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For two weeks, I shuttled between two earthquake provinces: Masbate and Abra. These two places are prone to earthquakes since they are both transected by the dreaded active Philippine Fault, generator of several of the more devastating earthquakes the country has experienced in the last 50 years.
The Philippine Fault and devastating earthquakes
It is not the fault of the Philippines, but rather the Philippine Fault. Geologists define this structure as a throughgoing crack that penetrates deep into the Philippine crust, that runs for over 1,200 kilometers from northern Luzon in the town of Bangui, Ilocos Norte, all the way to the town of Mati in Davao Oriental in the south. Along its path, the fault traverses from the north the Cordillera Mountains, the Sierra Madre Mountains, Bondoc Peninsula, then crosses offshore in Ragay Gulf and Ticao Pass in Bicol, and jumps to the islands of Masbate and Leyte before heading back on land in Surigao in eastern Mindanao.
In the last 50 years, several segments of the fault have generated devastating earthquakes, such as the magnitude 7.3 earthquake of Ragay Gulf of March 1973, and the magnitude 7.8 Luzon earthquake of July, 1990 – by far the strongest instrumentally recorded inland earthquake in the Philippines. (TIMELINE: Most destructive earthquakes to hit the Philippines since 1990)
More recently, the Masbate segment ruptured in March 2003, and August 2020, producing earthquakes with magnitudes 6.3 and 6.6 respectively. In 2017, the Surigao (February, magnitude 6.7) and Leyte (July, magnitude 6.5) segments moved independently within several months of each other. All of these Philippine Fault related earthquakes resulted to numerous deaths and costly infrastructure damage.
Masbate and Abra: similar but different
On the 23rd of July, 2022, my class of around 75 individuals composed of incoming senior students and teachers set out early from UP Diliman to travel to Pio Duran, Albay, all in seven vehicles, to catch the midnight RoRo ship to ferry us to Masbate Island the next day.
The class was to undertake two weeks of fieldwork to fulfill the requirements of the degree of BS Geology. Part of the area that the students needed to investigate is a coconut plantation in the mountain village of Matugnao (meaning “cold” in Visayan) in Palanas town, on the southeastern sector of the island, where a lone coconut tree has been snapped by a segment of the Masbate section of the Philippine Fault that ruptured twice in a span of only 17 years (2003 and 2020), an extremely rare phenomenon in earthquake dynamics.
I left the field team momentarily on the 27th of July to attend in-person graduation rites in UP Diliman, the first time the university was holding such exercises since the pandemic struck two-and-a-half years ago. But as I was about to board my flight at the Masbate airport, at around 8:45 in the morning, my earthquake alert app sounded off for a tremor somewhere in Luzon.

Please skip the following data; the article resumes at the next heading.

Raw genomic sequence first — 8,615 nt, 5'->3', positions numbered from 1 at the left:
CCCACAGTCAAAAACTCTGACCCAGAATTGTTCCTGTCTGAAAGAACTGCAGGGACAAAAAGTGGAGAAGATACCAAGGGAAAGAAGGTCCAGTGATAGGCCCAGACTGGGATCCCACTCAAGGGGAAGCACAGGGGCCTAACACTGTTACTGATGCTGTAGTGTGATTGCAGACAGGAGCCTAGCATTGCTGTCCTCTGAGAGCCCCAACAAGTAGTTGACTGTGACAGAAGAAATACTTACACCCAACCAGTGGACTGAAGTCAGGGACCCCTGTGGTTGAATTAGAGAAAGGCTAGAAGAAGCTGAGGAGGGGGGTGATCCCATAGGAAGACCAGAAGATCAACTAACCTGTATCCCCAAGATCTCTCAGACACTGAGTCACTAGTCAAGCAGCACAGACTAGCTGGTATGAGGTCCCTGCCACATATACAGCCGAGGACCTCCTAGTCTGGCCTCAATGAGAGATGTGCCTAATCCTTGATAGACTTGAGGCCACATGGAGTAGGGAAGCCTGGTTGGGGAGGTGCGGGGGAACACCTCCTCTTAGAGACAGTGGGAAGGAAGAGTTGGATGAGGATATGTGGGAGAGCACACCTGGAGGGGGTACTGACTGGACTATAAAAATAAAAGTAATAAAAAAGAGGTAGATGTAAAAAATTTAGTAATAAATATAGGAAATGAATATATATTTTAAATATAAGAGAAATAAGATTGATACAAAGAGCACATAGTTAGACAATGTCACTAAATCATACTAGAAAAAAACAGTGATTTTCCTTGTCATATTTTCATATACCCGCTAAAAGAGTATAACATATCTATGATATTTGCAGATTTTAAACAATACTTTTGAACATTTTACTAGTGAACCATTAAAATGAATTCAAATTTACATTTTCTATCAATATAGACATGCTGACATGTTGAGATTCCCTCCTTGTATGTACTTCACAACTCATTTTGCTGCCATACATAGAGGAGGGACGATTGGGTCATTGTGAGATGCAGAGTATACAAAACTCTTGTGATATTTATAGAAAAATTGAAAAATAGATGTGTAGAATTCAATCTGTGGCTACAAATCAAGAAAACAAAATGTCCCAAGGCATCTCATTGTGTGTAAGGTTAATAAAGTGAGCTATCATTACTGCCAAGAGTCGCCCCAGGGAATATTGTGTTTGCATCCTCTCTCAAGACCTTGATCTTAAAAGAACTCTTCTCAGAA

Soon thereafter, I started receiving messages from different chat groups of the tremor being felt in various places in Luzon, including in Metro Manila. So instead of attending the graduation rites, I hurried to Abra the next day as a one-man lead group of a university Quick Response Team (QRT) to perform an initial assessment of the ground deformation caused and infrastructure damage wrought by the earthquake.
Like the geologic structure that snapped the coconut tree in Masbate, I was expecting to find a ground rupture associated to the earthquake, especially that the energy released by the magnitude 7 Abra earthquake is about eight times larger than that released by the magnitude 6.6 Masbate earthquake of 2020 (the Richter scale of earthquake magnitudes is logarithmic). But alas, after three days of searching and up to this day, more than two weeks after the earthquake, the ground rupture has not been found (yet).
Masbate and Abra are similar, but different at the same time. Both are similarly transected by segments of the Philippine Fault, but the faults that ruptured in each of the earthquakes affecting the two provinces seem to be behaving differently, one clearly rupturing the surface even twice, the other seemingly not.
Importance of identifying the culprit
Regardless of whether it broke the surface or not, it is important to identify the fault that ruptured during the Abra earthquake. For one, its identity will contribute to a clearer understanding of the distribution and geometry of active faults in the region. For another, it is crucial in the development of earthquake risk management plans for use by land use planners, local government units and disaster response agencies, in anticipation of similar seismic events in the future. – Rappler.com
Mario A. Aurelio, PhD is a professor at the University of the Philippines and teaches at the National Institute of Geological Sciences in UP Diliman, and is the head of the institute’s Structural Geology and Tectonics Laboratory. Among his research interests is the study of earthquakes. He is the main author of a Commission on Higher Education-sponsored guide book for senior high school teachers on disaster risk reduction and management.